Electing a Mail-Order Senator
Oregon to sponsor nation's first mail-in ballot for a member of Congress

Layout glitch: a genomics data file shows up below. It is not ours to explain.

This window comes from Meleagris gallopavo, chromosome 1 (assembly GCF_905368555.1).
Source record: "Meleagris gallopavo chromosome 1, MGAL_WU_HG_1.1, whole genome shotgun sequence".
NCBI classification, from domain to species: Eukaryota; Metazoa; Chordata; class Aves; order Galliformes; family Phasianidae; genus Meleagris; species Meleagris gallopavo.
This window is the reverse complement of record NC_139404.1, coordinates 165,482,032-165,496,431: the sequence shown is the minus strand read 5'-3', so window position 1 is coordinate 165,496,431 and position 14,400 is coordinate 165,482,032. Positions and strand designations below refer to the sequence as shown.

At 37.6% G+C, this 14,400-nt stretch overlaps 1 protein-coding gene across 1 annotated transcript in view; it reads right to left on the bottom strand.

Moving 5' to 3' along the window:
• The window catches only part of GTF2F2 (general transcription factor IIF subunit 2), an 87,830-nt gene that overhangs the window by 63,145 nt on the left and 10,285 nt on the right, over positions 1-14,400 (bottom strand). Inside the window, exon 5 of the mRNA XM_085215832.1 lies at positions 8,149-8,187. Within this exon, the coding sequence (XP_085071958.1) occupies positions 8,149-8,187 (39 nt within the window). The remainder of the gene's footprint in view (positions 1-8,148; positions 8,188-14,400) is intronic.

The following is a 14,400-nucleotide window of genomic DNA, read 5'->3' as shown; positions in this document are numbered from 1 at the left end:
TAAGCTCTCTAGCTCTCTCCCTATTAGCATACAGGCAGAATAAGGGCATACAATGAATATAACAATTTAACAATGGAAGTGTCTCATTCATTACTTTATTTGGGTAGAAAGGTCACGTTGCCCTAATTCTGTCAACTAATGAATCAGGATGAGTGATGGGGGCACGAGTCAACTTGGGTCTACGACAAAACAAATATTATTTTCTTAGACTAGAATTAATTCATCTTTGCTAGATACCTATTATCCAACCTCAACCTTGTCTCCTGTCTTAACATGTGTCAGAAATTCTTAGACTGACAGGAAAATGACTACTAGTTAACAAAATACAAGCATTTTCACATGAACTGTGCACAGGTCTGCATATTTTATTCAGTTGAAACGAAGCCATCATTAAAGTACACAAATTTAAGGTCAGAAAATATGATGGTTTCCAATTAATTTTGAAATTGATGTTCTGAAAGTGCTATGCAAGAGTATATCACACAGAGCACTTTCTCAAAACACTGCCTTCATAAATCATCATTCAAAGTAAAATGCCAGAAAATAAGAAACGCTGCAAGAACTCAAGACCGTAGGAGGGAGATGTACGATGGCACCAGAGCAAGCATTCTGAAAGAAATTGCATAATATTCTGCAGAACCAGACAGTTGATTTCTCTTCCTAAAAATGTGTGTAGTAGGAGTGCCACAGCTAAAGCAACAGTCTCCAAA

OREGON has long been known as ''a laboratory of reform,'' as the Almanac of American Politics puts it. The first state to institute ballot initiative, referendum, and recall, it has also led on such politically touchy issues as statewide land-use planning and the legalization of physician-assisted suicide. Now, with the need to replace disgraced United States Sen. Bob Packwood (R), Oregon is pressing toward yet another first: nominating and electing a member of Congress by mail-in ballot. In response to the unanimous recommendation of the Senate Ethics Committee that the five-term lawmaker be expelled for sexual and official misconduct, Mr. Packwood has agreed to resign Oct. 1. Gov. John Kitzhaber (D) announced last week that a special party primary will be held Dec. 5. A special election to fill Packwood's slot will follow on Jan. 30. ''We have a unique opportunity with this special election to reaffirm one of democracy's most basic principles: That government is best which is governed by the most,'' says Oregon Secretary of State Phil Keisling. The state has been holding mail-in elections on local issues since 1981, and the turnout in such cases typically is higher than those where voters go to the polls. Oregonians are known as independent-minded voters, historically choosing a mix of Republicans and Democrats for state and national office. But the timing of the elections, the fact that they will be by mail, and the lineup of declared candidates all seem to benefit Democrats - at least at the beginning of the race. ''The election to replace Packwood is likely to be a high-profile election with a high-voter turnout ... favoring Democratic or independent candidates,'' observes longtime political commentator Russell Sadler. At the same time, Oregonians (who line up 43 percent Democrat, 37 percent Republican, and 21 percent independent or minor-party members) have been electing only Republican US senators since 1968, when Packwood ousted four-term veteran Wayne Morse (D). All of this should make for a lively campaign, including what observers say is likely to be a strong showing by female candidates from both parties. All three Democratic members of Oregon's congressional delegation - for whom the race is something of a free shot at the upper chamber since they keep their House seat if they lose - have jumped into the race. THE most liberal is Rep. Elizabeth Furse. She has the smallest campaign war chest, but is expected to receive financial support from ''Emily's List,'' a group of donors who help mostly Democratic women, and the Women's Campaign Fund, a political action committee that finances women of both parties. Rep. Ron Wyden has more than $500,000 in his campaign fund, one of the highest in the whole House after the 1994 election. He is known as ''one of his party's most creative legislators,'' according to the Almanac of American Politics, with ''a knack for making the counter-intuitive political alliances which are so helpful in passing unfamiliar measures through the House.'' Rep. Peter DeFazio's strength has been in taking an independent stand on issues. And the fact that he has strongly opposed the Clinton administration in some cases, such as the North American Free Trade Agreement, should work in his favor at a time when bucking the Washington establishment is as popular here as it is across the country. Among GOP candidates for the Senate seat is state education Superintendent Norma Paulus, who is well-known and highly regarded around Oregon as a popular pro-choice moderate. Like Furse, she is likely to receive financial help from national groups interested in increasing the number of women in Congress. Another strong Republican candidate is state Senate President Gordon Smith, a young and striking politician who also benefits in terms of campaign resources from a large personal fortune acquired as owner of a frozen-food company. In recent years, the Republican Party apparatus here has come under the influence of the Christian right. Whether this features in the upcoming elections remains to be seen. ''The tragedy of Packwood's fall from grace,'' says political commentator Sadler, ''is the declining influence of the Oregon Republican Party he was so successful in building over the last three decades.''